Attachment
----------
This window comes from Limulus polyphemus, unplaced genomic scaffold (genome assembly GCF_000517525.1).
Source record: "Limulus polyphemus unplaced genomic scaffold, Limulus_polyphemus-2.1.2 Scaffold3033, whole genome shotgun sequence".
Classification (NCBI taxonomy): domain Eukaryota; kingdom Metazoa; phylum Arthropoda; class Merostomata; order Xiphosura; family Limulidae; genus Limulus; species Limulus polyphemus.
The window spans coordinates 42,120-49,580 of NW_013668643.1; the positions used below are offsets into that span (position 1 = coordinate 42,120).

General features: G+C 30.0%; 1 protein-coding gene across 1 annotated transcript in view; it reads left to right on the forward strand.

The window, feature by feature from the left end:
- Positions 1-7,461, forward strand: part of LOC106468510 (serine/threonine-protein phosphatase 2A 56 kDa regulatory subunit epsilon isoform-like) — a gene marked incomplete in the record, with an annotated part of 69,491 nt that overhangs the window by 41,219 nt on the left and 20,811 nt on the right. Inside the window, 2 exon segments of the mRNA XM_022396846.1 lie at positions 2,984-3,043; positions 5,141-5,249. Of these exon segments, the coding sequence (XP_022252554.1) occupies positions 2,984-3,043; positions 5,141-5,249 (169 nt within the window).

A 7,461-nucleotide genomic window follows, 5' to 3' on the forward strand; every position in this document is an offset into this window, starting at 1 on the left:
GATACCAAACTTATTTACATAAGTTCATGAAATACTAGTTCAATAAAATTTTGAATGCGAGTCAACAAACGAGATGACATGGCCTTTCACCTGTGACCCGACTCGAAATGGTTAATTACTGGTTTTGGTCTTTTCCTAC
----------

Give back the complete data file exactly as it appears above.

This window comes from Limulus polyphemus, unplaced genomic scaffold (genome assembly GCF_000517525.1).
Source record: "Limulus polyphemus unplaced genomic scaffold, Limulus_polyphemus-2.1.2 Scaffold3033, whole genome shotgun sequence".
Classification (NCBI taxonomy): domain Eukaryota; kingdom Metazoa; phylum Arthropoda; class Merostomata; order Xiphosura; family Limulidae; genus Limulus; species Limulus polyphemus.
The window spans coordinates 42,120-49,580 of NW_013668643.1; the positions used below are offsets into that span (position 1 = coordinate 42,120).

General features: G+C 30.0%; 1 protein-coding gene across 1 annotated transcript in view; it reads left to right on the forward strand.

The window, feature by feature from the left end:
- Positions 1-7,461, forward strand: part of LOC106468510 (serine/threonine-protein phosphatase 2A 56 kDa regulatory subunit epsilon isoform-like) — a gene marked incomplete in the record, with an annotated part of 69,491 nt that overhangs the window by 41,219 nt on the left and 20,811 nt on the right. Inside the window, 2 exon segments of the mRNA XM_022396846.1 lie at positions 2,984-3,043; positions 5,141-5,249. Of these exon segments, the coding sequence (XP_022252554.1) occupies positions 2,984-3,043; positions 5,141-5,249 (169 nt within the window).

A 7,461-nucleotide genomic window follows, 5' to 3' on the forward strand; every position in this document is an offset into this window, starting at 1 on the left:
GATACCAAACTTATTTACATAAGTTCATGAAATACTAGTTCAATAAAATTTTGAATGCGAGTCAACAAACGAGATGACATGGCCTTTCACCTGTGACCCGACTCGAAATGGTTAATTACTGGTTTTGGTCTTTTCCTAC